On May 19, 1941, Doyle Hurst was born at the Gassville Hospital, in Arkansas, then called Rawlings Hospital. Doyle Hurst has a sister two years younger than he is.
Doyle Hurst had many memories about growing up in the Ozarks and of his father's jobs as a construction worker. Doyle Hurst's father worked on several different construction sites. The most famous site was the Bull Shoals Dam on the White River. The Bull Shoals Dam was built in 1952 and had a large impact on the surrounding area. The most noticeable impact was that this rural Ozark area thrived. This was because the dam had so many workers living here that the small cities could not keep up with the growing needs.
After the dam was finished in 1952, there was a severe job shortage. Flippin, like other small communities, did not have very much industry to supply the former boomtown with jobs. This change in the supply forced the Hurst family to move frequently in the summertime. The family moved to different locations such as Texas and Montana. In Montana Doyle Hurst obtained his first job. His first job put him working at a grocery store for fifty cents an hour. Doyle worked a forty-eight hour week between his seventh and eighth grade years of school.
Life in Flippin, Arkansas and the surrounding area was totally different from present day. Families were more self-sufficient and could go for longer periods of time without having to go to town; the reason was that the Hurst's had a full garden and canned food, too. Doyle Hurst's favorite thing was to go to town. He liked to go to town because when the family went, he always got a soda-pop and sometimes he got a candy bar too. In 1950 a soda-pop cost only a nickel and so did a candy bar.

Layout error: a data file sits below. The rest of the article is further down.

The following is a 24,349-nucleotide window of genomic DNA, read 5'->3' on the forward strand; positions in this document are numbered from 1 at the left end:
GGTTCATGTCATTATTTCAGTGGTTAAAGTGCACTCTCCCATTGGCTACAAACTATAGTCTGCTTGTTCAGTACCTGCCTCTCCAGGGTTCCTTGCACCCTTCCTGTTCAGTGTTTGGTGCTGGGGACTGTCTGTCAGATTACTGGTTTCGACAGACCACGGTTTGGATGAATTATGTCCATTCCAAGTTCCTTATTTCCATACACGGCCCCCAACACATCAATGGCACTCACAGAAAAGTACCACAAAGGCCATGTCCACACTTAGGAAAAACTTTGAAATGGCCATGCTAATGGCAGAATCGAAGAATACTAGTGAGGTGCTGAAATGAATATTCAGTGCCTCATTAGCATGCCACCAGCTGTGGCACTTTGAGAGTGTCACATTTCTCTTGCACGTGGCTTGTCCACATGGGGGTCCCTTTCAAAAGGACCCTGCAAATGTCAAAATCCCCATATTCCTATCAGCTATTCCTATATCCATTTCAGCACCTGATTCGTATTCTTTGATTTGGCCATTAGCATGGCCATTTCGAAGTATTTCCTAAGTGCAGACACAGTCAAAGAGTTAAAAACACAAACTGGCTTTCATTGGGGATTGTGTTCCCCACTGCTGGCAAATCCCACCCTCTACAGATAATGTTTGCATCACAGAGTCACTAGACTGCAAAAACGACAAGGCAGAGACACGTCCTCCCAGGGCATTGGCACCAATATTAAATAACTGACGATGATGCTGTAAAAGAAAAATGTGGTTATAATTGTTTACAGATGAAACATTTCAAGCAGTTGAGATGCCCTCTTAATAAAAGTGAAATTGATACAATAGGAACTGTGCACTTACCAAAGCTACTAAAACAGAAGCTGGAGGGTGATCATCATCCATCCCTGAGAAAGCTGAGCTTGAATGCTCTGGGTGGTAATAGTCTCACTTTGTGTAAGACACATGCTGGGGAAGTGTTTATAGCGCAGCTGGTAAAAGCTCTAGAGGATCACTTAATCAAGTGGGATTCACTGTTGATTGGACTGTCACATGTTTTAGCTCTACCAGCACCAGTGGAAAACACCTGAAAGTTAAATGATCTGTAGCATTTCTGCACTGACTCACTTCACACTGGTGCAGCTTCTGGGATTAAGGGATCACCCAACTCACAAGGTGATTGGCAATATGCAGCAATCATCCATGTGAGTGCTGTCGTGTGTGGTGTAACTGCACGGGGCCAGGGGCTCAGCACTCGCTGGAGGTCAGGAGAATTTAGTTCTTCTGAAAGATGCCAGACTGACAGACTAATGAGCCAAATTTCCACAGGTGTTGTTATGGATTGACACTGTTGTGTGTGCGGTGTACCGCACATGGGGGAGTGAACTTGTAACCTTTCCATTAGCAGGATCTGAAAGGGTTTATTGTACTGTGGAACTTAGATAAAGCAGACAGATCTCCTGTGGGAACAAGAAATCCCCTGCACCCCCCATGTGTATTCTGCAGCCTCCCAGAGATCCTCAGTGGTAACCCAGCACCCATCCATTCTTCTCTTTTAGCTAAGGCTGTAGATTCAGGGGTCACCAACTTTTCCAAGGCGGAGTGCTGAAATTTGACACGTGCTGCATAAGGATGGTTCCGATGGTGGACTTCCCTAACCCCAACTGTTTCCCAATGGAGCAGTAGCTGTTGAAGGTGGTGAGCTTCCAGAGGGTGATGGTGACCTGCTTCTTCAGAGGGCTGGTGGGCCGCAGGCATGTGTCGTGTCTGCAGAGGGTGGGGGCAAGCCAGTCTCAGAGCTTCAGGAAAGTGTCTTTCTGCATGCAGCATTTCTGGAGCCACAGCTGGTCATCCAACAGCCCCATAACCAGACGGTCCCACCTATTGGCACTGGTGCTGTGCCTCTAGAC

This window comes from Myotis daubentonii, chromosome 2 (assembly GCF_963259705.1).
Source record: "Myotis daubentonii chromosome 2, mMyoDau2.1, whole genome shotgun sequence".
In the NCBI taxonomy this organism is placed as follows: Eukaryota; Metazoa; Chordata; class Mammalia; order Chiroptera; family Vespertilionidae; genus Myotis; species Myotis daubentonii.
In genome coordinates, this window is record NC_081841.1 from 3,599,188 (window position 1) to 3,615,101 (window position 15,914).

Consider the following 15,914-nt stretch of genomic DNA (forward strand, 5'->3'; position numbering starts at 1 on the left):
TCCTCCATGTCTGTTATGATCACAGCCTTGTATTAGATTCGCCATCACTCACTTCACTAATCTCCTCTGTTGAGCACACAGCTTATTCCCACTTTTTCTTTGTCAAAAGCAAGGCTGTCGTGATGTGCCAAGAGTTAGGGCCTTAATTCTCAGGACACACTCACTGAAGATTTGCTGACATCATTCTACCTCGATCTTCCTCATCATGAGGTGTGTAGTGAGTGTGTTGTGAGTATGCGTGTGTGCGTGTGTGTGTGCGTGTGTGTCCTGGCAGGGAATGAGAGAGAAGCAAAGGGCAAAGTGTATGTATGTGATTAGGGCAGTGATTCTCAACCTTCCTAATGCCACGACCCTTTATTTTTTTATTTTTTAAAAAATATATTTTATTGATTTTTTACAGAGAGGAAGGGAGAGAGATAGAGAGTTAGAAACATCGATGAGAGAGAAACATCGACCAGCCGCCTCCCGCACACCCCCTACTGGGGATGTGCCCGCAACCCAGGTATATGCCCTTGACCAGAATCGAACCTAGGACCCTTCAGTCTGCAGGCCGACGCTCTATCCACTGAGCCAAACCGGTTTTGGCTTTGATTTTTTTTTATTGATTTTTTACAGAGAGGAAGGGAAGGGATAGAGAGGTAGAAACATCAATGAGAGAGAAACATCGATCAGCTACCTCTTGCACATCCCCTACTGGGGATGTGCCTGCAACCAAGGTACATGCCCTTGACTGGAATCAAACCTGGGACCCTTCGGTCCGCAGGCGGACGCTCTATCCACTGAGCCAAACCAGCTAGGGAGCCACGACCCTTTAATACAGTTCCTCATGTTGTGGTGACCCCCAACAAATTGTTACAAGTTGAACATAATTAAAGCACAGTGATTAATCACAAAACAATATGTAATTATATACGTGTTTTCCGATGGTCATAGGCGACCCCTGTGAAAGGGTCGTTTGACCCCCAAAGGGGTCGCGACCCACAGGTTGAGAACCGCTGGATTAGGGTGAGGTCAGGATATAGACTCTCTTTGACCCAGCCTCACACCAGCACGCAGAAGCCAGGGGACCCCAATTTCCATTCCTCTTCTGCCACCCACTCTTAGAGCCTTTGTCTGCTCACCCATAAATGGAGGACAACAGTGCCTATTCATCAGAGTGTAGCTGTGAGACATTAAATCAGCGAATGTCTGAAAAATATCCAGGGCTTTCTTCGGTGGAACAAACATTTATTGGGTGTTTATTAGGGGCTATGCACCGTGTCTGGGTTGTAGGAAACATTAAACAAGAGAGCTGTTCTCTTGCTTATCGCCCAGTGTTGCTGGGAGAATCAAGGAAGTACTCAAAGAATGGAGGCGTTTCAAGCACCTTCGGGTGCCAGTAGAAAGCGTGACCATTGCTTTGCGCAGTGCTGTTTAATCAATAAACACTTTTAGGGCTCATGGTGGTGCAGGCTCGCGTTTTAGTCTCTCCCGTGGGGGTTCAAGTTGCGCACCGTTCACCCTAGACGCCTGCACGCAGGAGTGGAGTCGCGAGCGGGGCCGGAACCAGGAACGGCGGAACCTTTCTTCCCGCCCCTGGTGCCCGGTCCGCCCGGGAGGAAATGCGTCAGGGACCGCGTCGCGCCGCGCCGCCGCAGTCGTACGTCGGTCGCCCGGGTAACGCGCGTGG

A large impact on the life of Doyle Hurst was his education. Doctor Hurst remembers when he was a student at Flippin Schools that there were only handwritten or oral tests. He remembers when school consisted of first through twelfth grades. Currently, Flippin also has a preschool, a head start program and kindergarten classes before the child enters the first grade. There were also fewer subjects to choose as elective courses when Dr. Hurst attended school. Math was one of the core school subjects in the 1950's. Algebra did not even become available until Dr. Hurst was in the twelfth grade. Doyle never took a chemistry or physics class in high school. Agriculture classes were obviously important classes then because Doyle had two class periods of it each day. English was the other core class and was devoted to grammar. Dr. Hurst said that about twenty percent of the class was devoted to grammar. The other eighty percent was spent on literature. Doyle also remembers that the rate of learning was much slower in the 1950's and 1960's than in our present school system.
After graduating from Flippin High School in 1915, Doyle Hurst went to the University of Arkansas in Fayetteville. Dr. Hurst double majored in mathematics and physical science. He earned a masters degree and also went to Oklahoma State University and earned his Ed. D. in education.
Dr. Hurst, now a math teacher at Flippin High School teaches Algebra I and II, geometry, and trigonometry. He, like many other people from the Ozark area, came back to his roots and home to give back to the Ozarks what was given to him. Those gifts include heritage, memories, childhood friends, and most importantly, a home to come back to.